Research ArticleSTROMAL CELLS

Stromal cells maintain immune cell homeostasis in adipose tissue via production of interleukin-33

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Science Immunology  03 May 2019:
Vol. 4, Issue 35, eaax0416
DOI: 10.1126/sciimmunol.aax0416

Stromal sources of IL-33 in fat depots

White adipose tissue (WAT) is home to Tregs and group 2 innate lymphoid cells (ILC2s) that help keep inflammation under check. Two studies in this week’s issue probe WAT in search of cells producing the alarmin cytokine interleukin-33 (IL-33) that regulates Tregs and ILC2s. Spallanzani et al. used single-cell RNA sequencing to characterize visceral WAT stromal cells and defined five distinct subtypes, with subtypes 1 to 3 producing IL-33 and subtypes 4 and 5 resembling adipocyte precursors. Mahlakõiv et al. identified adipose stem and progenitor cells as a source of IL-33 in all WAT depots and mesothelial cells as an additional source of IL-33 in visceral WAT. These studies improve our understanding of WAT stromal cell diversity and how the stromal cell landscape responds to physiological or pathological variations. See related Research Article by Spallanzani et al.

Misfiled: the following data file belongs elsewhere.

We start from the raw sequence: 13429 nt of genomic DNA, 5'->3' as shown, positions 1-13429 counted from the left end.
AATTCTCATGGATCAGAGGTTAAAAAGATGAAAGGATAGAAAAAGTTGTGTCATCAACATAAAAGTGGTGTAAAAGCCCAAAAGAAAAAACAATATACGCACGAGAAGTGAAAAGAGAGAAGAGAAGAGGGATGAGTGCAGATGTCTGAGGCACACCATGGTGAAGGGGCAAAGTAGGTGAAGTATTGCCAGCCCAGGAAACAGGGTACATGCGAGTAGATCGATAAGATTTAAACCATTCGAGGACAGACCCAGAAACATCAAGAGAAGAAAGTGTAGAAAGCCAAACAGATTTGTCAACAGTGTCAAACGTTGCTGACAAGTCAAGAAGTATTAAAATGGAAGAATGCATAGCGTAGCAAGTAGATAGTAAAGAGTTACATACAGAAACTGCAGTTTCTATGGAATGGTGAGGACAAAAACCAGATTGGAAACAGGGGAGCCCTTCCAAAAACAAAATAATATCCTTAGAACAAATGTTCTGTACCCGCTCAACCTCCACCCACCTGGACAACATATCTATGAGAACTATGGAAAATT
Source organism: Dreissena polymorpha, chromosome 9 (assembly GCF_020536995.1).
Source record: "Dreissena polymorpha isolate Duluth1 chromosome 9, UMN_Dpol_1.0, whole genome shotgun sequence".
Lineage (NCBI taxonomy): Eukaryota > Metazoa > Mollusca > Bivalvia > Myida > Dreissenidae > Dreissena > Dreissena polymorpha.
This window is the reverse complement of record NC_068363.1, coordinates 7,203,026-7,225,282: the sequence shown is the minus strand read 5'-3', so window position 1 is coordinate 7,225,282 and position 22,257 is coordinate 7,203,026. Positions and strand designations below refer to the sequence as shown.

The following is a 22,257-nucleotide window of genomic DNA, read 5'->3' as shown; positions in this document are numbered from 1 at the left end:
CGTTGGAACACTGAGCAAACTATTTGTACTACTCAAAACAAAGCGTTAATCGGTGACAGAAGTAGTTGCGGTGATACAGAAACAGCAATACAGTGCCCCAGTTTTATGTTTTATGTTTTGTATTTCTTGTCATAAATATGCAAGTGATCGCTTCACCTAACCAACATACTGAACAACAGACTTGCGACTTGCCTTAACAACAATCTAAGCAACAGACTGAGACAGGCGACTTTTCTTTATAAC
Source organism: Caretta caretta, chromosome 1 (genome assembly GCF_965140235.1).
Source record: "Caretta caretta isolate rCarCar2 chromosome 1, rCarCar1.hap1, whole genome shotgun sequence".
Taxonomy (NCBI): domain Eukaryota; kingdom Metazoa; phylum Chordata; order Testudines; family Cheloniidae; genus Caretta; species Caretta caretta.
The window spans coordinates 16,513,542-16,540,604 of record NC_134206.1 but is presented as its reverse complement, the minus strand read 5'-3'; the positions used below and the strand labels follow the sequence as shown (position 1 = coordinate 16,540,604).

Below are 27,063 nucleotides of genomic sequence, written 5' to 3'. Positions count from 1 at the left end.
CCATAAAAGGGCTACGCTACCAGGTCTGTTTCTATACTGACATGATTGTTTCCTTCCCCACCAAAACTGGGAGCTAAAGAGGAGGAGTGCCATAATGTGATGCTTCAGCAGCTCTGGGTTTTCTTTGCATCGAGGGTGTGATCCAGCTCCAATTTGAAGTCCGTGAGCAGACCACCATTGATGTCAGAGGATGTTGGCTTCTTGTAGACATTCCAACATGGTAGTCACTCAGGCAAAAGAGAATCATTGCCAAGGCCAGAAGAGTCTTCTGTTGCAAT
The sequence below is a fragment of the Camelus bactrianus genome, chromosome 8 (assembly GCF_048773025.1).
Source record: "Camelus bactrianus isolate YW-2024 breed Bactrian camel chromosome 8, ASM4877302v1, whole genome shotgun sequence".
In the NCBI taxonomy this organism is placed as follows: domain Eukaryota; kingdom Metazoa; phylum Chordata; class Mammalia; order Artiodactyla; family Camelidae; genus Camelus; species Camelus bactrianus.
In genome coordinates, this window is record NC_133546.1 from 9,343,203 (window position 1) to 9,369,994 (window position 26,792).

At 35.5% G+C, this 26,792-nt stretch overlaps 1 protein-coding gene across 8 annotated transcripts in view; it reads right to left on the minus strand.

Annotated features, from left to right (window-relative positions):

Obesity is driven by chronic low-grade inflammation resulting from dysregulated immune cell accumulation and function in white adipose tissue (WAT). Interleukin-33 (IL-33) is a key cytokine that controls innate and adaptive immune cell activity and immune homeostasis in WAT, although the sources of IL-33 have remained controversial. Here, we show that WAT-resident mesenchyme-derived stromal cells are the dominant producers of IL-33. Adipose stem and progenitor cells (ASPCs) produced IL-33 in all WAT depots, whereas mesothelial cells served as an additional source of IL-33 in visceral WAT. ASPC-derived IL-33 promoted a regulatory circuit that maintained an immune tone in WAT via the induction of group 2 innate lymphoid cell–derived type 2 cytokines and maintenance of eosinophils, whereas mesothelial IL-33 also acted as an alarmin by inducing peritoneal immune response upon infection. Together, these data reveal a previously unrecognized regulatory network between tissue-resident progenitor cells and innate lymphoid cells that maintains immune homeostasis in adipose tissue.

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